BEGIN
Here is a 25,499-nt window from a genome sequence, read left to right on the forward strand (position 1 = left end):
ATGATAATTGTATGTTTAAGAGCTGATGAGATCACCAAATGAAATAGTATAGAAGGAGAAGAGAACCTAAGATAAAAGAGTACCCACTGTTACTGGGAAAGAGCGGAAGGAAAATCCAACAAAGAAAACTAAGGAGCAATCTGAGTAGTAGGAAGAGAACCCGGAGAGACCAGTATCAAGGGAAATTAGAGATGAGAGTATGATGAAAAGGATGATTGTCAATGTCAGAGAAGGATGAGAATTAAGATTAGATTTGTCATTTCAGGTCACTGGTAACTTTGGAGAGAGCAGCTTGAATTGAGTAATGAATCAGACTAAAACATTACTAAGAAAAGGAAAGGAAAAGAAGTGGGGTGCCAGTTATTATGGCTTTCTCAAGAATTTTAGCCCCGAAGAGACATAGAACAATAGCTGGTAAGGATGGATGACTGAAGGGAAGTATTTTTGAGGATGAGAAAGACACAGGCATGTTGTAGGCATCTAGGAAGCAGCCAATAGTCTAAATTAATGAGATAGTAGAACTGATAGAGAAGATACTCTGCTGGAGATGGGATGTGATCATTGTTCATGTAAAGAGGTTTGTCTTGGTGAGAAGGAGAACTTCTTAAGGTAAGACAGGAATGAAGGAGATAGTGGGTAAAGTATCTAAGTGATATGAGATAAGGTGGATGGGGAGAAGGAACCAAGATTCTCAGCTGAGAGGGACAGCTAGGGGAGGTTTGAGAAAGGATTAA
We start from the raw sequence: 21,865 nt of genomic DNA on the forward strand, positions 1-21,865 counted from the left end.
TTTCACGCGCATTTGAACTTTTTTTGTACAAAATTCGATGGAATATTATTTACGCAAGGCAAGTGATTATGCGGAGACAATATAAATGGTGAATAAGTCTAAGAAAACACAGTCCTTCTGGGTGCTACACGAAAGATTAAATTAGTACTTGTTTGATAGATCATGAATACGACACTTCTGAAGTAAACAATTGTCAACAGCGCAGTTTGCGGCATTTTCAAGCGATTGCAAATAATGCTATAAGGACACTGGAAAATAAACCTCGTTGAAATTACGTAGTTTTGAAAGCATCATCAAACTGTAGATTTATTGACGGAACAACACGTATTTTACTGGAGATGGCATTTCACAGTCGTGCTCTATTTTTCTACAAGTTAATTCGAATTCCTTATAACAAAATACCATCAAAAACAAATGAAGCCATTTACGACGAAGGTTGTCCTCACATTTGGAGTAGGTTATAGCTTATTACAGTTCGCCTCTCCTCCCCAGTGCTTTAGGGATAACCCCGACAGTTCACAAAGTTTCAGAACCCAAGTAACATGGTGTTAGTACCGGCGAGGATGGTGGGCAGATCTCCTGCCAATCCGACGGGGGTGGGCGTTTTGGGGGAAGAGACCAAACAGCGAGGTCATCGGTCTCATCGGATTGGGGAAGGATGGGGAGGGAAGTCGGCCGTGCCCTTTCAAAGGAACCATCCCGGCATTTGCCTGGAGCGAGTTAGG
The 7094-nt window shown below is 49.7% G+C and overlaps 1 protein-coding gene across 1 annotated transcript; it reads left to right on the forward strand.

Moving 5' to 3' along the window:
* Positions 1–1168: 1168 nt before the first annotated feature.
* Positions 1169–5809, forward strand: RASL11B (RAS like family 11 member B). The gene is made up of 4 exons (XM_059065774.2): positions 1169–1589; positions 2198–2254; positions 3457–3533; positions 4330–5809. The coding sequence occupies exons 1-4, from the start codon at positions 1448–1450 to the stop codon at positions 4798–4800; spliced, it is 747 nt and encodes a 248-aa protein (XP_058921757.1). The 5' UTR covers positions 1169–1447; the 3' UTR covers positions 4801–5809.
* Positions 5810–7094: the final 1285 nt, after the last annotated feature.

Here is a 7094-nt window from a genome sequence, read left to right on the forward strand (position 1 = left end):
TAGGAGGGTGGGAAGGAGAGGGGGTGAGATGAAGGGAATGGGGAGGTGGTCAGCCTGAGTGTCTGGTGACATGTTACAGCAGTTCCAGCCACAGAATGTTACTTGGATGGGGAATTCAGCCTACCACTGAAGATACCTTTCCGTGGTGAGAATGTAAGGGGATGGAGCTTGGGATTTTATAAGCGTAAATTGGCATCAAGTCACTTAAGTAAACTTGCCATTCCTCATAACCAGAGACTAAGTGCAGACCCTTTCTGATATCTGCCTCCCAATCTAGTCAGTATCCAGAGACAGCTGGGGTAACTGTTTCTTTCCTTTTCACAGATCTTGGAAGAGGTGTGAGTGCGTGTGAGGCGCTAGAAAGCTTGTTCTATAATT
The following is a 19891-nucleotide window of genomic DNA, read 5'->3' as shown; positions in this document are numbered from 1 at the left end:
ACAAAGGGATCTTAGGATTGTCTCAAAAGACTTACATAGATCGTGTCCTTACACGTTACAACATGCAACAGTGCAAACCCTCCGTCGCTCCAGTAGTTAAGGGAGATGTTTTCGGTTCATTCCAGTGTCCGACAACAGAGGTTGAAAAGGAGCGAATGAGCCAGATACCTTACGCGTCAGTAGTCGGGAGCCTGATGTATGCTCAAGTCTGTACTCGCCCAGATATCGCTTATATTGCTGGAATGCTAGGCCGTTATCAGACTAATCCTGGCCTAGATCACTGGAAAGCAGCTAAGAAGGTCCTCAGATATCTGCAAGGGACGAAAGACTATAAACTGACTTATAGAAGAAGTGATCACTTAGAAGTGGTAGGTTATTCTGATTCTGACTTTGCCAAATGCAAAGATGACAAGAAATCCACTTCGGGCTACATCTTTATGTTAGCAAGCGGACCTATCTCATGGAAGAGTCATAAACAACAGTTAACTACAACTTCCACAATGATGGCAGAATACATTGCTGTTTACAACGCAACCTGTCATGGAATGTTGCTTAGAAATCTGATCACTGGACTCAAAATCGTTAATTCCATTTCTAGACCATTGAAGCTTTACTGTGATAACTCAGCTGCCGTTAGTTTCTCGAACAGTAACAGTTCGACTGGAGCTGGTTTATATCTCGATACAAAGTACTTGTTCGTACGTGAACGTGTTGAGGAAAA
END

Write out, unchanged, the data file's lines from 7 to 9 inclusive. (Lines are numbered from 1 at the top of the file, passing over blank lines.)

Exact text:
* Positions 1–1168: 1168 nt before the first annotated feature.
* Positions 1169–5809, forward strand: RASL11B (RAS like family 11 member B). The gene is made up of 4 exons (XM_059065774.2): positions 1169–1589; positions 2198–2254; positions 3457–3533; positions 4330–5809. The coding sequence occupies exons 1-4, from the start codon at positions 1448–1450 to the stop codon at positions 4798–4800; spliced, it is 747 nt and encodes a 248-aa protein (XP_058921757.1). The 5' UTR covers positions 1169–1447; the 3' UTR covers positions 4801–5809.
* Positions 5810–7094: the final 1285 nt, after the last annotated feature.